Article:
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Art ’n’ Soul Maui

Local artist Beth Marcil teaches expression and healing through art.

September 8, 2011
Summer Richardson

Her current focus is art as a transformational tool, which she teaches through her evolving Art ’n’ Soul Maui program.

“It began as the result of a theme show at the Hui No‘eau Visual Arts Center called ‘Shrines: the Intersection of Art & Ritual,’” Beth said. “It was the first time I did a piece that was so personal and from the gut. That’s when I realized how deeply transformative the process of creating art can be. I wanted to make that possible for anyone, not just ‘artists.’”

Beth’s realization changed the way she works and led her to teach more about the creative process itself through two courses: “Visual Art Journaling” and a technique called “SoulCollage.” Both are powerful tools for exploring our inner realms, and can be therapeutic as well as creative and fun. Everyone can benefit from them, and they can also be especially helpful during times of transition.

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Maui artist Beth Marcil teaches about the creative process through two unique classes.

“Both modalities have been proven valuable for couples, elders, group work, hospice patients and workers, and at-risk teens,” said Beth. “A number of people in my classes who are dealing with difficult life transitions find the work helpful. As a wedding or baby shower activity, SoulCollage is a beautiful and imaginative way to honor the bride or mother-to-be.”

“Both ‘Visual Art Journaling’ and ‘SoulCollage’ are remarkable tools for creative self-expression, each standing beautifully on its own” said Beth. “The combination of the two, however, adds an additional dimension to the work. The insights gleaned from creating can be channeled directly into mixed-media journaling, greatly enhancing the entire process. It is not unusual for group bonding to occur.”

“It is like yoga for your soul!” said student Cindy Stanton, a nursing supervisor who reports that she feels recharged as a result of Beth’s workshops.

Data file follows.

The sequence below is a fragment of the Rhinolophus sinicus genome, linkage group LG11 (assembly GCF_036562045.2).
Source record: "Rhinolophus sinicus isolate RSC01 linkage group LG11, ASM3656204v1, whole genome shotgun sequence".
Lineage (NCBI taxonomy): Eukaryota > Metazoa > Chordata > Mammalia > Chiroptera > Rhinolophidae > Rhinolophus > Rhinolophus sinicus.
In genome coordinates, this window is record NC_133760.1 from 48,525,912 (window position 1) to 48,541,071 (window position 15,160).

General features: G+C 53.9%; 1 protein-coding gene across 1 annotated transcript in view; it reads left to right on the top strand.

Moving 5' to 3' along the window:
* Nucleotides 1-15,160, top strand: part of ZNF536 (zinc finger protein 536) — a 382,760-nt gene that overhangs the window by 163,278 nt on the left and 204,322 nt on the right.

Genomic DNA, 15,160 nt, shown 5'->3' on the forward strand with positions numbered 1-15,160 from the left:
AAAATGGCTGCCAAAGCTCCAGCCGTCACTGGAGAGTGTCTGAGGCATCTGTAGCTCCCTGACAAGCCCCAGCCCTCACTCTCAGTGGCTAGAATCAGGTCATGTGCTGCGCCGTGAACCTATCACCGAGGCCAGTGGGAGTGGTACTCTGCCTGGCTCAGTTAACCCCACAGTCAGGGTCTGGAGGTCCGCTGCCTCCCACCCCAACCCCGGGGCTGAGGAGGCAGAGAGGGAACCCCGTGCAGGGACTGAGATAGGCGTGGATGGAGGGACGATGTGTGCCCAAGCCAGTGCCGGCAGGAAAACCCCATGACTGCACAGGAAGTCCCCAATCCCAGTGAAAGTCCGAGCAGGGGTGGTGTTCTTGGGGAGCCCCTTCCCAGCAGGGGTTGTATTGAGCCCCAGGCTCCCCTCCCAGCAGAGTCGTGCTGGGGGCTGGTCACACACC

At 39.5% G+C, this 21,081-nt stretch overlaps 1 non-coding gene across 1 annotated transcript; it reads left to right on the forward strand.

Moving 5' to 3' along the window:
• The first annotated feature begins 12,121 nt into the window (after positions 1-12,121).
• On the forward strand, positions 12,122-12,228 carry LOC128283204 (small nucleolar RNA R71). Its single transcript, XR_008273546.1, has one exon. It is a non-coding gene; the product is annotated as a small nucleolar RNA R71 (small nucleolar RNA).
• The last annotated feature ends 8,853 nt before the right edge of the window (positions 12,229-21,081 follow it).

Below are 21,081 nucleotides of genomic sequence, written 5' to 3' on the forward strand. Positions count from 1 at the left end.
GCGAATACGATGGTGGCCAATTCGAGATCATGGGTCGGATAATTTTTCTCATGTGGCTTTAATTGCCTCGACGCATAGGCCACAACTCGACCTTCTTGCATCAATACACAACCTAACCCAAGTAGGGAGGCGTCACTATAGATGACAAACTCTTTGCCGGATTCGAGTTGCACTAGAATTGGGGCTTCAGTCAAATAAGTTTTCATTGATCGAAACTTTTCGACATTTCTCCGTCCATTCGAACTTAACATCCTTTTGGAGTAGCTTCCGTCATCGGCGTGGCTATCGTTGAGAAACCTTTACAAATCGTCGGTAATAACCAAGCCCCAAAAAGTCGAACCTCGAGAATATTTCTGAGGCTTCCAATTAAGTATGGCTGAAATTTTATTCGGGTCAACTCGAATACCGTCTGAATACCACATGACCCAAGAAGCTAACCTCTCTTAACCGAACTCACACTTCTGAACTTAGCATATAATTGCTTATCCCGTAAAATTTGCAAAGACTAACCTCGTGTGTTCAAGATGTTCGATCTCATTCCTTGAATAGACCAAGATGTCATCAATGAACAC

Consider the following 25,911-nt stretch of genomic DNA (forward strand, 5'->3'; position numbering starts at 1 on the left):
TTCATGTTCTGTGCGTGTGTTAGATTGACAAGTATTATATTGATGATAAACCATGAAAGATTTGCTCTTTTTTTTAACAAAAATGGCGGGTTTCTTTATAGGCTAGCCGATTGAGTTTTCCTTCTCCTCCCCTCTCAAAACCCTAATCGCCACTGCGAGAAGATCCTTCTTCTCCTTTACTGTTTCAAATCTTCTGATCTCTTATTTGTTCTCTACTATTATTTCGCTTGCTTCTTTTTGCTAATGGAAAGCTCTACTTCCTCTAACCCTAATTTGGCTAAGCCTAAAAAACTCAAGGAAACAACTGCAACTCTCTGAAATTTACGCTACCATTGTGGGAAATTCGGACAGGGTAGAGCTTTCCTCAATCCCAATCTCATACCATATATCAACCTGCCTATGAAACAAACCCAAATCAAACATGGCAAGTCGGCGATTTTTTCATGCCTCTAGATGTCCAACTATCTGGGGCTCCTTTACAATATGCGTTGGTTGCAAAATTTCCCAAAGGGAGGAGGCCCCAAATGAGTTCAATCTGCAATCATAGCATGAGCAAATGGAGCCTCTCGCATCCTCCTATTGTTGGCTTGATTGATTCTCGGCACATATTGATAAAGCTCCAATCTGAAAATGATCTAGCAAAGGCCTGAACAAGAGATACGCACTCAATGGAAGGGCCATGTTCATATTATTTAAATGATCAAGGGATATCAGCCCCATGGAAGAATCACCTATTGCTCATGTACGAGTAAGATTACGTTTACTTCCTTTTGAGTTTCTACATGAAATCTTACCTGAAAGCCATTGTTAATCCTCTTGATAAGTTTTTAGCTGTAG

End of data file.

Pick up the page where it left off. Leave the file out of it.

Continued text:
In the journaling workshops, students are encouraged to add visual content to their words by experimenting with finger painting, layering and scraping away paint. Altered photographs, photo transfers and image collages are also used to create compelling mixed-media pages. Surprisingly, it is not necessary to be able to draw or paint to make these art journals. While formal aspects of color, design and composition may come into play, the focus is expression, without the pressure of making it look “pretty.”

SoulCollage focuses on image collage using pictures from magazines, calendars and other sources that are cut out and rearranged in personal ways, often bypassing the logical mind. The mini-collages are glued to greeting card-sized pieces of matte board to become a personal deck. The creation of the cards is just the beginning of the process. Interacting with the imagery through role-play is an integral part of the SoulCollage structure. This step often leads to an “aha” moment, where we may realize why we brought the chosen images together.

In summing up my own experience as a participant of both classes, I must say that Beth’s enthusiasm is contagious—she inspires her students to reveal what is in their hearts and wants to be expressed. She has an ability to reveal the artist within everyone. In the supportive environment she creates, extraordinary things emerge.

An introductory workshop will be held on, Sunday, Sept. 11, from 12:30 to 5 p.m. at Makawao Union Church on Baldwin Avenue above Pā‘ia. The cost is $60, but Beth opens one scholarship space in each class for someone in need of financial assistance or support through a difficult life transition.

Beth’s artwork is regularly exhibited at Viewpoints Gallery in Makawao, Village Gallery in Lahaina, and Hāna Coast Gallery. She is also published by Island Heritage.



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